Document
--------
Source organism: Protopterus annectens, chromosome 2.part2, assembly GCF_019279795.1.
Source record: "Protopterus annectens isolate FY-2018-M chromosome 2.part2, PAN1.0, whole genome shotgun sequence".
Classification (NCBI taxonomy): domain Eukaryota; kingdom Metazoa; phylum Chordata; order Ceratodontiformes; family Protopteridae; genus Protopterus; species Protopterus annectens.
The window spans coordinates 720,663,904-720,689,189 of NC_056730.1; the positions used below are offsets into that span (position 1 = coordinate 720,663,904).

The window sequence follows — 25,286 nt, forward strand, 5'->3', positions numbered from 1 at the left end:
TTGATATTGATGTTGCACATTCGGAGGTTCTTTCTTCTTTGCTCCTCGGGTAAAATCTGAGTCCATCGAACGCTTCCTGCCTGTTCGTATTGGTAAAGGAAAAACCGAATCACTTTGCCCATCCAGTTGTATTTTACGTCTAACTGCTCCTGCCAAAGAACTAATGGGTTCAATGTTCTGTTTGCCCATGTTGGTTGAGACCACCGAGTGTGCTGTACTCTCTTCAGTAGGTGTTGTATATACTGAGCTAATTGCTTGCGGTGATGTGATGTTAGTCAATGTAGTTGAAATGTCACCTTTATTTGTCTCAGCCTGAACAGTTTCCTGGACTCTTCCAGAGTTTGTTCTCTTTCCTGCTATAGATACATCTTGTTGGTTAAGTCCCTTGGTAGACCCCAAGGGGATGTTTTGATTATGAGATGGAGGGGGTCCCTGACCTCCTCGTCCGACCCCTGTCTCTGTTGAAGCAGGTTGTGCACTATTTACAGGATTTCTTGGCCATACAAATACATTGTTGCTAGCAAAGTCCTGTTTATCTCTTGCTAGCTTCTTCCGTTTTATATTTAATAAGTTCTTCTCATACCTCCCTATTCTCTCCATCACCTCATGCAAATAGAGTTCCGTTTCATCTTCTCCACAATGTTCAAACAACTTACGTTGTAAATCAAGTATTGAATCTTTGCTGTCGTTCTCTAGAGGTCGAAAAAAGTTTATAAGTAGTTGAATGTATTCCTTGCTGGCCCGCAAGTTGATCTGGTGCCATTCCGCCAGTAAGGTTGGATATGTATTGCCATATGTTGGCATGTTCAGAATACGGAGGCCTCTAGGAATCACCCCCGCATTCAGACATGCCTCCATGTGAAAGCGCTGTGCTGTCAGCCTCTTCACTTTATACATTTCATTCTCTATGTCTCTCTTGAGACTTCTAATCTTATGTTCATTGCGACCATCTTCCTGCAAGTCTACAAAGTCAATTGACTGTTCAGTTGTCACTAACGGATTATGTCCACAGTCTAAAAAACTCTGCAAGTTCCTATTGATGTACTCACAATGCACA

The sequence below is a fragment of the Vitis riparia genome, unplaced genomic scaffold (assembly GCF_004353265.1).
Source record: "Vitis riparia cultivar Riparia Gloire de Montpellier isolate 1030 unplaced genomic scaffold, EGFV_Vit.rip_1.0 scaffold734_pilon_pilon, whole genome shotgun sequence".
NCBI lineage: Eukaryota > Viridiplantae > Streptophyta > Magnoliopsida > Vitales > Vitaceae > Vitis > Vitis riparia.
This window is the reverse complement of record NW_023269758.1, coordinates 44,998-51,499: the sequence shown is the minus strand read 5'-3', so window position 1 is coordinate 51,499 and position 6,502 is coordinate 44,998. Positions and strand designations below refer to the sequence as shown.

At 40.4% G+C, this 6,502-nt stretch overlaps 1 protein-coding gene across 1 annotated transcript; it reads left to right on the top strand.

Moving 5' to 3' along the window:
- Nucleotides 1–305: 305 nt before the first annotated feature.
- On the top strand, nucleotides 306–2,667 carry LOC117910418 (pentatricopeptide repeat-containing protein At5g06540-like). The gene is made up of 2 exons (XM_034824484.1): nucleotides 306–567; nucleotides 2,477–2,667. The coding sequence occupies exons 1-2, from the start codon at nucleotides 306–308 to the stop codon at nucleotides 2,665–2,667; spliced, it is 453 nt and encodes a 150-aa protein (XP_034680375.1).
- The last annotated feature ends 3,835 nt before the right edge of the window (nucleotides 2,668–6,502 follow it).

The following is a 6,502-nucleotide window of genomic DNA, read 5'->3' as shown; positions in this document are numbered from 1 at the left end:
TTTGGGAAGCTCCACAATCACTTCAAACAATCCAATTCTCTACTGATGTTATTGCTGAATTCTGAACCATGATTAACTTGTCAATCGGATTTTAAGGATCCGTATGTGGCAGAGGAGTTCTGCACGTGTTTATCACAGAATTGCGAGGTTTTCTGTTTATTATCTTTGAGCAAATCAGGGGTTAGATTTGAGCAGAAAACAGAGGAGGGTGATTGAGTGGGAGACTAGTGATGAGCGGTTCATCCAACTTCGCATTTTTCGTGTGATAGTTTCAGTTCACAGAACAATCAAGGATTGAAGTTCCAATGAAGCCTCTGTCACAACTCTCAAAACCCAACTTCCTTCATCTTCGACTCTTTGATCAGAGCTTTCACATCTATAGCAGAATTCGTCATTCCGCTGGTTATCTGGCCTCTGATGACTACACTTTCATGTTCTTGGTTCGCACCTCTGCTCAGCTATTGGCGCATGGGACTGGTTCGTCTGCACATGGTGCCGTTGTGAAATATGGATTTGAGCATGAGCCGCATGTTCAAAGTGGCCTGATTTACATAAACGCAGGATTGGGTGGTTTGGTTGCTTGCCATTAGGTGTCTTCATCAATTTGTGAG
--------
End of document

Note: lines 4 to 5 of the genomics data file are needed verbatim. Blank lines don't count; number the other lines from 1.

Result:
The window spans coordinates 720,663,904-720,689,189 of NC_056730.1; the positions used below are offsets into that span (position 1 = coordinate 720,663,904).

The window sequence follows — 25,286 nt, forward strand, 5'->3', positions numbered from 1 at the left end: